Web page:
Many Gadgets, One Carry-On Bag

One carry-on bag, zero checked baggage. The concept seems absolutely Zen-like in its simplicity. Given that American Airlines and other carriers now charge for every checked bag, the strategy can help cut your travel costs, too.

But for mobile professionals toting a laptop and other gear, how practical is the one-bag-only approach? For a recent trip from San Francisco to Charlotte, North Carolina, I decided to find out.

A 25-Pound Shoulder Bag?

Whenever possible, I follow a two-carry-on, zero-checked bag strategy. I pack a backpack or smallish bag containing a laptop and other materials I'll want at my seat. I stow this bag under the seat in front of me. I also pack a larger wheeled bag containing clothing, toiletries, and other items I don't need during the flight. This goes into the overhead compartment. When I'm in the airport, I loop the smaller bag's back over the wheeled bag's telescoping handle, so I don't have to carry the bag. On long trips, I usually check one bag and carry on one or two.

On my recent San Francisco-Charlotte trip, I challenged myself to follow the strategy advocated by Doug Dyment on his site OneBag.com. Dyment suggests it's best to travel with only one bag--with no wheels. Bags without wheels can accommodate more items and aren't as heavy, the theory goes. If you must have wheels, the site recommends using the Travelite luggage cart, $30 at Magellan's.

I started off by packing everything--clothes, toiletries, a pair of shoes, reading material, MacBook Air laptop and accessories, Palm Treo, and other gear--into a Red Oxx Air Boss ($225). (Dyment helped design the Air Boss.) You carry the Air Boss over your shoulders with a strap. By the time I finished, the bag weighed over 25 pounds--even though I'd streamlined my clothes as much as possible.

I faced a long layover in Dallas/Fort Worth on the trip out, and I had only 50 minutes in Chicago O'Hare to make a connecting flight during my return trip. The thought of hauling 25 pounds while I moseyed about the Dallas airport or dashed frantically through O'Hare was hugely unappealing, so I opted to schlep my bag on a Travelite cart.

My virtuous intentions aside, I confess that just before leaving home, my instincts told me to pack a second carry-on bag. Into a small backpack went the MacBook Air and its accessories, newspapers, nutrition bars, and a lightweight jacket.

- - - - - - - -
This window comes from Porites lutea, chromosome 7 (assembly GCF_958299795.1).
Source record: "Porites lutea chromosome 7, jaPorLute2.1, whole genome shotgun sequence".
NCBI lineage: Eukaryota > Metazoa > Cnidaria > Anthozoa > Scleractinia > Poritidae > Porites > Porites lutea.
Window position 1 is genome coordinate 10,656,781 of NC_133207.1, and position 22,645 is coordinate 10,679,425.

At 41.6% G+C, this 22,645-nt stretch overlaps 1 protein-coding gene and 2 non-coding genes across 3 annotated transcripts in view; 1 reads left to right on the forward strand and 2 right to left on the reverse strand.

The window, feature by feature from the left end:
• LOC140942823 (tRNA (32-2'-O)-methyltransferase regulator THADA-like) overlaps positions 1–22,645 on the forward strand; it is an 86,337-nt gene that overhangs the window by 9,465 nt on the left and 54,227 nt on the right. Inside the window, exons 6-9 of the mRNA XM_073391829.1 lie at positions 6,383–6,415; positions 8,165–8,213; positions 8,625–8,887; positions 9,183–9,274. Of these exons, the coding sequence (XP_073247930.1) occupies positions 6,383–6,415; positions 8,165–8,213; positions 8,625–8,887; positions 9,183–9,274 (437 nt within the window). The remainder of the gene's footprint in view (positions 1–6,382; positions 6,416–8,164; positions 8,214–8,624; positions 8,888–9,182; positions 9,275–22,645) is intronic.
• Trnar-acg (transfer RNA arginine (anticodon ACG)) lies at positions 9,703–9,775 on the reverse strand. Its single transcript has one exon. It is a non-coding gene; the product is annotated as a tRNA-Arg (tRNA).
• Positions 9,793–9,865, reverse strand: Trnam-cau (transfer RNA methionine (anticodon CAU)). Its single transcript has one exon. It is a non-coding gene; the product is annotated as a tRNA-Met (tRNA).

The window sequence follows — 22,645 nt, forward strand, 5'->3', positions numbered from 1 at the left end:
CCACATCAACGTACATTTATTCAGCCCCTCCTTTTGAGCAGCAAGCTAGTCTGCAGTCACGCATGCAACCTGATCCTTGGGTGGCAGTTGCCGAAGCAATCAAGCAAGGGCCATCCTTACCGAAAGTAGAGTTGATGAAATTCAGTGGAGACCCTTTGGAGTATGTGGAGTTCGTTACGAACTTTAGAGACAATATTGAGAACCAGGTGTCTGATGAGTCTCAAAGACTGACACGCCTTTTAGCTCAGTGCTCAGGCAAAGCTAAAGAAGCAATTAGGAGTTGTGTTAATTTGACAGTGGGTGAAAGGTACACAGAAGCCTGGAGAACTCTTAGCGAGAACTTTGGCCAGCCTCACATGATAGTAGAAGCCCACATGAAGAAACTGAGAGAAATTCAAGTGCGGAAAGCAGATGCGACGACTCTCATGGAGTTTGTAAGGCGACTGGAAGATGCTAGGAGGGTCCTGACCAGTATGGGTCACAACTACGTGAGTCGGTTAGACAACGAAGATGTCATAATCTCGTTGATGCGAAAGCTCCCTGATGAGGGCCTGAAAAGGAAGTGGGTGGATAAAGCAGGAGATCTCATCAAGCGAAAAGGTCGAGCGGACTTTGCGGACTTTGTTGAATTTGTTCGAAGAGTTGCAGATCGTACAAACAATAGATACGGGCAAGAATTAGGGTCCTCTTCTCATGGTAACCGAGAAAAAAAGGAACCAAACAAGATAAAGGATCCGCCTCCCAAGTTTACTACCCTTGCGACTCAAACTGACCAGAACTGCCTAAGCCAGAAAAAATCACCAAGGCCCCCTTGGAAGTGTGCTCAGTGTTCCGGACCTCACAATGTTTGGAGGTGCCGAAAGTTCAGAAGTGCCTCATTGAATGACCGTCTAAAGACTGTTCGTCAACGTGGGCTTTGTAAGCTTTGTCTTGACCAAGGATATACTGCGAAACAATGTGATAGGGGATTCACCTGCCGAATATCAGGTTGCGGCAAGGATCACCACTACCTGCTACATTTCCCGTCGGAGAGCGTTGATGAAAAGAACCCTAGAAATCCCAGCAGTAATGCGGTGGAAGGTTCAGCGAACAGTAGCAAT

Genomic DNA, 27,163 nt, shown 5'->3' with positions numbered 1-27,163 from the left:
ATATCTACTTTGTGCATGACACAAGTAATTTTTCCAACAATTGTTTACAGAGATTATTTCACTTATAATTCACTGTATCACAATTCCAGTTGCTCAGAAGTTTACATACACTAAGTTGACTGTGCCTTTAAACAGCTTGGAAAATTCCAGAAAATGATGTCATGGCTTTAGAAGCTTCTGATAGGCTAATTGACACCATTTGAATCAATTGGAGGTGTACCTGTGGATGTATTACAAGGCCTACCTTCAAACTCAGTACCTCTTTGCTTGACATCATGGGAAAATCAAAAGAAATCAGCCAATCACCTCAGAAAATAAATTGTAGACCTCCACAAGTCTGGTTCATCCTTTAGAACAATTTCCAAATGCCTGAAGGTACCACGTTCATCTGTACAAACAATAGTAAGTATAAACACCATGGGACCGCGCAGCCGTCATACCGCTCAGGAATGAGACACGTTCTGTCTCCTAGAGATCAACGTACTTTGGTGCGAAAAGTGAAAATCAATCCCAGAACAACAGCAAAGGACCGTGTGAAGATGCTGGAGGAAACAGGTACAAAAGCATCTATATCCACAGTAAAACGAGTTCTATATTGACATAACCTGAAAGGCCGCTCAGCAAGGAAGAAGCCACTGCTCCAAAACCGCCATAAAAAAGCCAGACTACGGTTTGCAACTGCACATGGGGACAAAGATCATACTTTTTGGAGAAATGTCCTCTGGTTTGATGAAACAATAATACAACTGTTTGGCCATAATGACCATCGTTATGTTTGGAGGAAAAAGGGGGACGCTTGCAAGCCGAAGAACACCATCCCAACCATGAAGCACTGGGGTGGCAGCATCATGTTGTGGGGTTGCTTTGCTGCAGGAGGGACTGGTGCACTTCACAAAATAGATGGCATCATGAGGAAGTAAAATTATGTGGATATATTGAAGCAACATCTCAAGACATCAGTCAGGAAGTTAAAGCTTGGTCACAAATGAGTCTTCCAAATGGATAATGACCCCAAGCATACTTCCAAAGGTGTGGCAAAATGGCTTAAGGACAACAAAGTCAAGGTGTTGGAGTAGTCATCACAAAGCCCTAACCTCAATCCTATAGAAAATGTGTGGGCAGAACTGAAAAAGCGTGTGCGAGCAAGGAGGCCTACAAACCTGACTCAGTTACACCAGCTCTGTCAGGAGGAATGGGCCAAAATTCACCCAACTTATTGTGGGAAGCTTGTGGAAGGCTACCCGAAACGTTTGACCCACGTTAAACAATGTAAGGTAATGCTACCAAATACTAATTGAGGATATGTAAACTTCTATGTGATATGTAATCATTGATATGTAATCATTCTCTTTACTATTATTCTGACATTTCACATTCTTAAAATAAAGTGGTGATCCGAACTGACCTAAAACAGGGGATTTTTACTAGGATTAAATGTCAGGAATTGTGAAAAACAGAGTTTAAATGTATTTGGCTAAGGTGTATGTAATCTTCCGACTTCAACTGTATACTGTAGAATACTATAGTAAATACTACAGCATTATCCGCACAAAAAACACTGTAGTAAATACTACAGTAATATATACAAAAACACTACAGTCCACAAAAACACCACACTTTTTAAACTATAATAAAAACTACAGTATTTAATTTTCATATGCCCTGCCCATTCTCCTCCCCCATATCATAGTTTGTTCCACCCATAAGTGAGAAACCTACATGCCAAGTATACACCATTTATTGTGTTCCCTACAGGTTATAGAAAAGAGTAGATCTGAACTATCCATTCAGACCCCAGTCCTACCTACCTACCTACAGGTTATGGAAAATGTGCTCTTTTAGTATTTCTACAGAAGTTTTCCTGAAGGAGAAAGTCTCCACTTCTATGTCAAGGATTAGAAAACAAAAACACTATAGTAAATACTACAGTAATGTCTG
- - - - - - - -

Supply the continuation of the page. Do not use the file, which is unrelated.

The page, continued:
I'm grateful that I followed my instincts. Coming home, the Charlotte-Chicago leg of my trip was on an Embraer regional jet with small overhead compartments. I had to check my Air Boss at the departure gate. If I hadn't packed the backpack, I would have had to scramble to extract my laptop and anything else I might want on board.

Traveling Not-So-Lightly With the Travelite

Traveling with the luggage cart posed its own challenges. For instance, TSA security personnel wouldn't allow me to place the Travelite cart with the Air Boss bag attached on the security X-ray machine's conveyer belt. To detach the bag from the cart, I had to unhook the cart's straps holding the Air Boss in place; push down the cart's handle; fold the cart; wrap the straps around the cart; place the cart in a plastic bucket; and feed the bucket to the security checkpoint scanner. This added several steps to the security checkpoint gauntlet--which already includes enough steps as it is.

Another dislike: Whenever I made a quick turn while dashing through an airport terminal, the Travelite cart and Air Boss bag would wobble. A wheeled bag, in my experience, is more stable.

Why Limit Yourself to One Bag?

The one-carry-on, zero-checked-baggage strategy may work for travelers who are extremely well organized, never fly on regional jets, and don't travel with a lot of gear. The Air Boss is a great bag if you want to go that route, though I can't recommend using it with the Travelite cart for airline travel.

This strategy isn't for me, however. As long as I'm traveling on airlines that allow two carry-on bags, that's what I will take on board. One will be a wheeled bag for the overhead bin. The other will be a smaller bag for my laptop and other items I'll want at my seat. I've noticed many mobile professionals in airport terminals using this strategy, too. It's not a perfect solution--a wheeled bag is less flexible than one without wheels, which can make it more difficult to cram into an overhead bin. But overall, it's an easier, less stressful approach than the one-bag-only method.

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